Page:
The March 2 article on lead paint by James Fuller was interesting and very true. As an Illinois licensed Lead Risk Assessor, I encounter these situations on a regular basis.
The solution to the issue of lead paint and its negative effects are that, with a proper HUD Protocol Chapter 5 Risk Assessment, all guesswork, apprehension and tragedy can be eliminated.
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Since the early 1990s we have been involved in lead paint inspections and risk assessments, working for both government and private individuals and have seen the evolutionary curve. Overall there is much less incidence of high blood level lead poisoning, but problem areas remain.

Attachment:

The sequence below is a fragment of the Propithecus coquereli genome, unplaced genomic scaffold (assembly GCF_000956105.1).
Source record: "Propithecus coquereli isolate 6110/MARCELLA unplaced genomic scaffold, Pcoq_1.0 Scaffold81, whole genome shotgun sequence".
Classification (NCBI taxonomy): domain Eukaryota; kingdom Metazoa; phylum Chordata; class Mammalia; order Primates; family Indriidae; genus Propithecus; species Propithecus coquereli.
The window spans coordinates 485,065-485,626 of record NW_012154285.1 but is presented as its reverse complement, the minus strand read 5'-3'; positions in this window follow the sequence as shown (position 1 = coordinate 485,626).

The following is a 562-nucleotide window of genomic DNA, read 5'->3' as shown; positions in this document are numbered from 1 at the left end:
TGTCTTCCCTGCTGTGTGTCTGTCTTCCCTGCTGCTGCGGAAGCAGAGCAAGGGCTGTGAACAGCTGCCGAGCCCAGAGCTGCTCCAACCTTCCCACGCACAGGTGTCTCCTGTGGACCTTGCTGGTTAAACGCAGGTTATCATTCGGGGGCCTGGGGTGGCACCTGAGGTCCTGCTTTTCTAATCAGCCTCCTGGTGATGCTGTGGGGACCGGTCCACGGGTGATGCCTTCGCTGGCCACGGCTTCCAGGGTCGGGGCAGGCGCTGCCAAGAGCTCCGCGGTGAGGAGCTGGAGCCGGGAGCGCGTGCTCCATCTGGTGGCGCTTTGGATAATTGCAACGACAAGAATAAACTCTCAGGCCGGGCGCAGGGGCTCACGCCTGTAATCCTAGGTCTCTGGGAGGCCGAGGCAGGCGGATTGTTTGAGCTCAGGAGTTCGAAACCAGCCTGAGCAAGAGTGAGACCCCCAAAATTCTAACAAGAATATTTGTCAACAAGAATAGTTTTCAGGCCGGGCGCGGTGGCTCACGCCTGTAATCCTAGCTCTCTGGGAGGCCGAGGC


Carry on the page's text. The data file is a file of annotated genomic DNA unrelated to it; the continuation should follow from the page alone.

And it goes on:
The solution is a step by step road map to correcting the issues. There may be small corrections or hot spots that can be addressed, sometimes by the homeowner personally. All of the lead paint problem areas can be identified using X-ray fluorescence equipment along with dust and soil sampling, services which the Risk Assessor should be able to provide.
There is also a booklet by EPA called the Tool Box Guide. This explains how to safely do lead based paint clean up and corrections and can be obtained from EPA online.
All said, a good lead risk assessor should be able to answer all questions on lead based problems in the home. All the issues should be simplified and written out for any lead abatement professional or lay person to read and understand. To ensure that resources are put to the right causes, if you suspect a lead problem in your home, contact a licensed lead paint risk assessor.
Edward R. Topp
Elk Grove Village